No one saw a male figure, dressed from head to toe in nondescript gray, skulking in the shadows of the second floor of a warehouse on the waterfront. The man in gray aimed an odd-looking rifle at the emerald champion as he brought up the helicopter and pulled the trigger. Silently, a golden projectile sped from the rifle and struck Green Lantern square between the shoulder blades. If the mighty hero noticed the shot at all, he gave no indication of it. Behind his full-face mask, the man in gray smiled.
The scene was repeated elsewhere in the country at about the same time — in Metropolis as Superman talked a hysterical jumper off the Metropolis State Bridge; in the mid-Atlantic as Aquaman summoned whales to help contain the oil spilling from a wrecked tanker; in Washington, D.C., as Wonder Woman stopped an out-of-control truck from crashing into a group of tourists at the Lincoln Memorial; in Middletown as the Martian Manhunter saved a glider airplane from crashing into high-tension wires. Each hero was struck from behind by a mysterious assailant in gray, and none seemed to notice the shot. Only in Central City did the scene vary; a gray man tried to shoot the Flash as he whisked the tenants out of a burning apartment building, but the scarlet speedster moved too fast for the projectile to strike.
Five super-heroes, half the membership of the Justice League of America, struck in the line of duty — but by what?
The man who called himself the Key sat on a bizarrely constructed throne in his secret headquarters. The backrest of the chair was in the shape of a keyhole; the armrests and legs, keys. He held his hands in front of his face, fingers laced together, index fingers steepled against his upper lip as he looked down at the six men in gray who stood before him.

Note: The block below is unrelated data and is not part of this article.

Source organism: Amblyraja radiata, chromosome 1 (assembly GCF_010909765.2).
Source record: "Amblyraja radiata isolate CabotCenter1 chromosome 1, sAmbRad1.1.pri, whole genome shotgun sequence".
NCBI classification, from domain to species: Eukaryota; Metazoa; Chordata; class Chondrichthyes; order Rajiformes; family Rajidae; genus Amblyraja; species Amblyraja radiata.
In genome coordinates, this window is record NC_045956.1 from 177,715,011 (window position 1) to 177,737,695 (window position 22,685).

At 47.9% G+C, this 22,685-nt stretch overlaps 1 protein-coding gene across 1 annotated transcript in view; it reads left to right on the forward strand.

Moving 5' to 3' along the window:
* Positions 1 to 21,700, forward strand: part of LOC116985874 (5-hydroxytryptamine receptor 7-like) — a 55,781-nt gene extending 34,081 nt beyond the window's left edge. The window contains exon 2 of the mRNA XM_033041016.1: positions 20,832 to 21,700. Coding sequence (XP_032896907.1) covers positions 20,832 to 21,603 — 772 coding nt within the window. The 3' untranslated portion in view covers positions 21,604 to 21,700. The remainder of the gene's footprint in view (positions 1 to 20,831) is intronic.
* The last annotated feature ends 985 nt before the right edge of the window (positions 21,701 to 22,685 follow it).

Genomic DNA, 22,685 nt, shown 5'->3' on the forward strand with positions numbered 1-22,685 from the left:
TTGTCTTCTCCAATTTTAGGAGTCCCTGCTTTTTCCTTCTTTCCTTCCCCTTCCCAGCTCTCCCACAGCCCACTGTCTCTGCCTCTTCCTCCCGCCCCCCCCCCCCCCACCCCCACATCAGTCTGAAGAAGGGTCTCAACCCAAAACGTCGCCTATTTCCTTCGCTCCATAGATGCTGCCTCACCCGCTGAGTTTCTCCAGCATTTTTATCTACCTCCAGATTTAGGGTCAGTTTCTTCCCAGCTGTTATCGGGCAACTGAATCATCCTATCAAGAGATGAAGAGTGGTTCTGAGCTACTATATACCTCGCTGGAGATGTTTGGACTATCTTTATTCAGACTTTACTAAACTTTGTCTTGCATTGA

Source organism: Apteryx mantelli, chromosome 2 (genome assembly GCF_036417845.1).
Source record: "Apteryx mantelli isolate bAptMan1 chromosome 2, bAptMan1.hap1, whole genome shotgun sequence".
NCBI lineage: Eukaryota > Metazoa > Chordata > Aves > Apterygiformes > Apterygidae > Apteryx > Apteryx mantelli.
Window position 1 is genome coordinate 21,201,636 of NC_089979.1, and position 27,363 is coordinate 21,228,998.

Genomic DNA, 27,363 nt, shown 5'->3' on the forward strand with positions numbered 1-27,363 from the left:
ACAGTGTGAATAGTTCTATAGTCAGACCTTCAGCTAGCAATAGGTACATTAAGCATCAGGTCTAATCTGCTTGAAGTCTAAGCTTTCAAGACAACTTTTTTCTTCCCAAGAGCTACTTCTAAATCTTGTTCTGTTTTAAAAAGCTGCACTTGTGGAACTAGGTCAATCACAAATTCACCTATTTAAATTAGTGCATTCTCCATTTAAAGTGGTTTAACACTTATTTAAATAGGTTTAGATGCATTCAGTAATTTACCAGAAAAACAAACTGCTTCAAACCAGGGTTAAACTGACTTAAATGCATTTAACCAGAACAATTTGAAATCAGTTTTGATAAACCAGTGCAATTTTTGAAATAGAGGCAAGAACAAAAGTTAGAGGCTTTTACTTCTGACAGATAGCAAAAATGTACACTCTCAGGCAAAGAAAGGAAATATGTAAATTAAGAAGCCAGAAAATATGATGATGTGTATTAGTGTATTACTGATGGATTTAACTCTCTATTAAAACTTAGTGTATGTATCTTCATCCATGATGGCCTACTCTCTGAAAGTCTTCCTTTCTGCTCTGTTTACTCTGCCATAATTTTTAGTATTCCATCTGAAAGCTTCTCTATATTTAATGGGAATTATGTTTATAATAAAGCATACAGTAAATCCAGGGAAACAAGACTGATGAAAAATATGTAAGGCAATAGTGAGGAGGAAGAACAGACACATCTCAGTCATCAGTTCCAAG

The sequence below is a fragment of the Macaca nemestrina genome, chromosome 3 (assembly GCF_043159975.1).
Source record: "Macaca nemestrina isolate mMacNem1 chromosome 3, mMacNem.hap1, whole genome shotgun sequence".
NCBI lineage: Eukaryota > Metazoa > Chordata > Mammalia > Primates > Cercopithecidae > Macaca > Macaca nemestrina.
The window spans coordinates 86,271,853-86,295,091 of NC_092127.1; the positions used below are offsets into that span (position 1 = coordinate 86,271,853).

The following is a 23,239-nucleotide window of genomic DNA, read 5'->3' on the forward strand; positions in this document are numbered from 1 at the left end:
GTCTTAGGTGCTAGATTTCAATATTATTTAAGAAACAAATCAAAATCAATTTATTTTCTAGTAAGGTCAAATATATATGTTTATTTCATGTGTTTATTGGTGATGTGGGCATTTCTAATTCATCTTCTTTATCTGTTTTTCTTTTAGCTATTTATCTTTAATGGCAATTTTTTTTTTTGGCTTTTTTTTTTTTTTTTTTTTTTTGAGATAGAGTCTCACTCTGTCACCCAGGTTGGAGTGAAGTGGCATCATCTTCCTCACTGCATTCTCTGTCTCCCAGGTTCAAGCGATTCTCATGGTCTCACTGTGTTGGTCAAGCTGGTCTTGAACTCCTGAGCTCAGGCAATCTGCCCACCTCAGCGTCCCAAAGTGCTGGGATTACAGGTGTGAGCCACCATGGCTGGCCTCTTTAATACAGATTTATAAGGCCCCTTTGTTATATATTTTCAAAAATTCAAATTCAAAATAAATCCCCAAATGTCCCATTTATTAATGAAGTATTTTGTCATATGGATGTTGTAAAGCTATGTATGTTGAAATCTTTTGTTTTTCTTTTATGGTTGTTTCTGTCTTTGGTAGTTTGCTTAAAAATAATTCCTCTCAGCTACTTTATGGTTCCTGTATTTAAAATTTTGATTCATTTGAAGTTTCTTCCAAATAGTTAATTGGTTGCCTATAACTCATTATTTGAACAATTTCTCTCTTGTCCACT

“Key-Man One, report,” he said simply.
“Metropolis operation successful,” the man said. “Superman injected with the key-virus.”
“Excellent,” the Key said. “Key-Man Two, report.”
“Washington operation successful,” the man said. “Wonder Woman injected with the key-virus.”
On it went, until the fourth Key-Man gave his report. “Central City operation unsuccessful,” he said, a trifle nervously. “The Flash was too fast; I couldn’t hit him with the virus.”
A silent pause hung in the air. It was finally ended by the Key’s voice, saying, “Unfortunate.” His tone was no different from before. “Key-Man Five, report.” Key-Man Four let out a sigh of relief as his colleague reported the success of the Middletown operation.
When all six Key-Men had given their reports, the Key leaned back in the chair and contemplated the ceiling.